Teeth and Gum Problems
A pregnant woman’s teeth and gums need special care. Pregnant women with gum disease are more likely to have premature babies with low birth weight, resulting from the transfer of bacteria from the mother’s mouth to the baby during pregnancy.
Be sure to have a complete oral exam early in your pregnancy – or before, if possible. Any dental work should be done early, as urgent dental treatments can be risky. Be sure to tell your dentist that you are pregnant. If you experience bleeding gums, use a soft-bristled toothbrush and be sure to floss twice daily.
The increased blood in your body can cause veins to enlarge. In addition, pressure on the large veins behind the uterus can slow the blood flow back to the heart. As a result, some women suffer from varicose veins, which look like swollen veins raised above the surface of the skin, most often on the back of the calves or the inside of the leg. To reduce the chance of getting varicose veins, avoid wearing tight knee highs or trouser socks and sit with your feet raised as often as possible.
The hormones in your body can slow down digestion and relax muscles in the bowels, causing many women complain about constipation during pregnancy.
To stay more regular, try the following:
- Maintain a fiber-rich diet with plenty of fruit, vegetables and whole grains
- Drink 8-10 glasses of water
- Avoid caffeine
- Get regular, mild exercise.
Heartburn and Indigestion
Almost every pregnant woman complains of heartburn or indigestion at some point. Pregnancy hormones slow the digestive tract, causing food to move slower, resulting in indigestion. Hormones also relax the valve that separates the stomach from the esophagus, which causes heartburn. The bigger the baby gets, the more the uterus pushes on the stomach, making heartburn common later in pregnancy.
To avoid heartburn and indigestion:
- Avoid greasy and fried foods
- Eat 6-8 small meals throughout the day instead of 3 large ones
- Eat slowly
- Maintain a healthy weight gain
- Eat small chips of ice or drink small sips of milk to soothe burning
- Ask your doctor before taking an antacid
Stretch Marks and Other Skin Changes
Most women worry about stretch marks, but in reality, only about half of pregnant women get them. Stretch marks are red, pink or purple streaks in the skin, usually appearing on the thighs, buttocks, abdomen and breasts, caused by the stretching of the skin. Creams and lotions will help keep your skin moisturized, but unfortunately they don’t prevent stretch marks. Most marks will fade after delivery.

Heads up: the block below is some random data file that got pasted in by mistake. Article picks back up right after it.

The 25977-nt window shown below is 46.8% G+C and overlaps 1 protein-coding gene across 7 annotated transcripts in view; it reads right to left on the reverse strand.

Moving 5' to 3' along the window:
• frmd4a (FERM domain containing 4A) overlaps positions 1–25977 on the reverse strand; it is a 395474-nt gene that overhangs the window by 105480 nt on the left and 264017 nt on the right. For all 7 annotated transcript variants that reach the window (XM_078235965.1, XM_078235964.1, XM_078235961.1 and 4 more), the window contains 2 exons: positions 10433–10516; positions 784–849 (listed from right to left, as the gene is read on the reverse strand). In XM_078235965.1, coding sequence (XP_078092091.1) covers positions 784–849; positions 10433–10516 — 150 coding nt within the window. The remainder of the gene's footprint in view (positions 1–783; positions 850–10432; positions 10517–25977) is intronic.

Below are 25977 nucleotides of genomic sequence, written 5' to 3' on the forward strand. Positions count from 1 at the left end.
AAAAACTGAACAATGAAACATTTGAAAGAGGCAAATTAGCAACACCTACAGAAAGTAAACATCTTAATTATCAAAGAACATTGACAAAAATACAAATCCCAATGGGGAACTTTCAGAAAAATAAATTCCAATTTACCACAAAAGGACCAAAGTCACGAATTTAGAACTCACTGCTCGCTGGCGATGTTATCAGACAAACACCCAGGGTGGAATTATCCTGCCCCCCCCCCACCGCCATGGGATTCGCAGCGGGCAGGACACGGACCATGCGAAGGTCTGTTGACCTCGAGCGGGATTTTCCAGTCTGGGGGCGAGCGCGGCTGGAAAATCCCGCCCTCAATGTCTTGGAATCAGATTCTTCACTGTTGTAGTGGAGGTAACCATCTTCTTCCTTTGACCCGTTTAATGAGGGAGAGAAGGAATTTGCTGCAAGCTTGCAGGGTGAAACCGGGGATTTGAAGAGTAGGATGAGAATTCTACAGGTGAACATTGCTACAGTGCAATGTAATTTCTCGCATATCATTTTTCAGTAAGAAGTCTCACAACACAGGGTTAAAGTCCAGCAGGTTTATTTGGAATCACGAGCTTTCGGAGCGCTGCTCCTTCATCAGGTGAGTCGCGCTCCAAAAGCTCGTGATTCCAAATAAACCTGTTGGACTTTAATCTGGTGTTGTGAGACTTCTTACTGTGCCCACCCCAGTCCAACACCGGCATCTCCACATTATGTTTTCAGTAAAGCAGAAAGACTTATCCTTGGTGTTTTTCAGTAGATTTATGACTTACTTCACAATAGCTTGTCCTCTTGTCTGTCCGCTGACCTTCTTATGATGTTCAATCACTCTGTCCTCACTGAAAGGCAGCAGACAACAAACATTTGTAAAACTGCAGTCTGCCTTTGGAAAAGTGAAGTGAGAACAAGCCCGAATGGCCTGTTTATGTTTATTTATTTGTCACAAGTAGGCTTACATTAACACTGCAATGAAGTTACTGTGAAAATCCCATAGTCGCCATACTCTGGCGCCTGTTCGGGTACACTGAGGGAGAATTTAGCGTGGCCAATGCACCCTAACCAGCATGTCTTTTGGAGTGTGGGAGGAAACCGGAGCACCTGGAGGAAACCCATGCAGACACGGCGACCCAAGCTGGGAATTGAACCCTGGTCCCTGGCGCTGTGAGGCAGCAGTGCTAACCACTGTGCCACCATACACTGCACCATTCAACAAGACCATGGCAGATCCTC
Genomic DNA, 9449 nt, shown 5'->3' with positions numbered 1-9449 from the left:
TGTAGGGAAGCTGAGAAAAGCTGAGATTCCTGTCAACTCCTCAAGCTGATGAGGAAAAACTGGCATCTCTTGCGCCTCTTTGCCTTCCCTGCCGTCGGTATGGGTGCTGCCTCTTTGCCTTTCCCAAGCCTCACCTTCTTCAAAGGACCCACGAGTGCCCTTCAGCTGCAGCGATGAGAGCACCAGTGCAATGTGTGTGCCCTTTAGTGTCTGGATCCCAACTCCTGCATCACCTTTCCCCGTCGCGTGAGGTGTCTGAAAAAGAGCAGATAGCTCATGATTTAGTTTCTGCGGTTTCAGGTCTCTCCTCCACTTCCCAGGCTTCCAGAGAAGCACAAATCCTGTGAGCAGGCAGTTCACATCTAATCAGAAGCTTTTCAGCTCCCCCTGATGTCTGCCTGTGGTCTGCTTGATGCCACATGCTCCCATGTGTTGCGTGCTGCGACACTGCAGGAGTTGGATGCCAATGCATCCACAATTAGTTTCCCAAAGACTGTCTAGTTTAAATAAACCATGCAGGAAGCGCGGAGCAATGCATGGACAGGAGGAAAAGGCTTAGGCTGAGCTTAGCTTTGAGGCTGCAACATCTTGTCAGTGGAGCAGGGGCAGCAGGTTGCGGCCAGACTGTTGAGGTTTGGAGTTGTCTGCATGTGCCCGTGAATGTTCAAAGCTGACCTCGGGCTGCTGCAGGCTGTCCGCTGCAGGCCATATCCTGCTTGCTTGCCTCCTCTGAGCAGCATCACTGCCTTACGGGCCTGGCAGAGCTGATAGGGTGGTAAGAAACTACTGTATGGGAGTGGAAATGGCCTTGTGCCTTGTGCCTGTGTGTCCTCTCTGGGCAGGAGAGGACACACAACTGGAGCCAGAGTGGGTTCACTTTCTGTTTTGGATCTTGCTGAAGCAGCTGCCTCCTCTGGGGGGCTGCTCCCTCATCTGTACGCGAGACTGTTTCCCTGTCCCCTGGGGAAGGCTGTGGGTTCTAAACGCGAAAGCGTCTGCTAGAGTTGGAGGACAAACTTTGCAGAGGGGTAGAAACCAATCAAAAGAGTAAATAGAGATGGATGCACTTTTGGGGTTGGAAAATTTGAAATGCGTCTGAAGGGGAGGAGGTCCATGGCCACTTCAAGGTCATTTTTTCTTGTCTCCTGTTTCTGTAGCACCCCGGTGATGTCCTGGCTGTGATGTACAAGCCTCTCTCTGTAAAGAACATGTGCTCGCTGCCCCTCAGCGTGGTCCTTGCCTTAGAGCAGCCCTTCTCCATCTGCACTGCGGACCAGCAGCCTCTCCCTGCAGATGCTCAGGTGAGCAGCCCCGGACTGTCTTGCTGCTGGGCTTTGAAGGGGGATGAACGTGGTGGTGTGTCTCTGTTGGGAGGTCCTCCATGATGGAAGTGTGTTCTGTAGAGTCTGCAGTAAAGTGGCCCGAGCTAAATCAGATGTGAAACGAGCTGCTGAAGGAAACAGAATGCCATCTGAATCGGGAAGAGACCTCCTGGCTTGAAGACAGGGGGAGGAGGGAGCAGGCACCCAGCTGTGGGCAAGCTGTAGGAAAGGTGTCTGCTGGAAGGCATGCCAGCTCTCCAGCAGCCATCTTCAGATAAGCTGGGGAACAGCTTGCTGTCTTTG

Some women notice other skin changes during pregnancy. Nipples may become darker and some women develop a dark line from the belly button to the pubic hairline. Brown spots may appear on the face as well. All are caused by hormones and will likely fade or disappear after delivery.
Tingling and numbness is also common during pregnancy. Caused by swelling tissues in your wrists, the symptoms should disappear after delivery. Many women experience itchy skin on their feet, hands and abdomen. These are also caused by hormones – and stretching skin – and should also go away after delivery.
These tips should help any discomfort:
- Use thick moisturizing creams
- Use gentle soaps
- Avoid hot showers or baths that can dry your skin
- Avoid itchy or hot fabrics
Rarely, itchiness can be a sign of a serious liver condition called cholestasis. If you have nausea, loss of appetite, vomiting, jaundice or fatigue with the itchiness, call your doctor immediately.
Throughout your pregnancy, you can expect to feel tired – especially in the first trimester. This is perfectly normal – creating another human is hard work! Fatigue is just your body’s way of telling you to rest.
However, as your body grows, it will become harder to get a good night’s sleep. The baby’s movement, bathroom runs, increased metabolism and leg cramps can all affect your ability to sleep.
These tips should help:
- When you’re tired, rest
- Try to get 8 hours of sleep at night and a short nap during the day
- If you feel stressed, try to find ways to relax
- Sleep on your left side
- Avoid eating large meals in the evening
- Get mild exercise
- Avoid long naps during the day
The amount of weight you need to gain during pregnancy depends on your weight pre-pregnancy. According to the American College of Obstetricians and Gynecologists, women with normal weight should gain 25-35 pounds. Underweight women should gain 28-40 and overweight women should gain 15-20. Talk with your doctor about how much weight you should gain and monitor it during the course of your pregnancy.
Is it Safe to Have Sex?
In a word, probably. Unless your doctor tells you otherwise, sexual intercourse is safe throughout pregnancy. For some women, pregnancy increases their sex drive. For some, it decreases. If you’ve had problems during your pregnancy or miscarriages in the past, your doctor might tell you to avoid intercourse. Call your doctor if sex causes pain, bleeding or leaking fluid.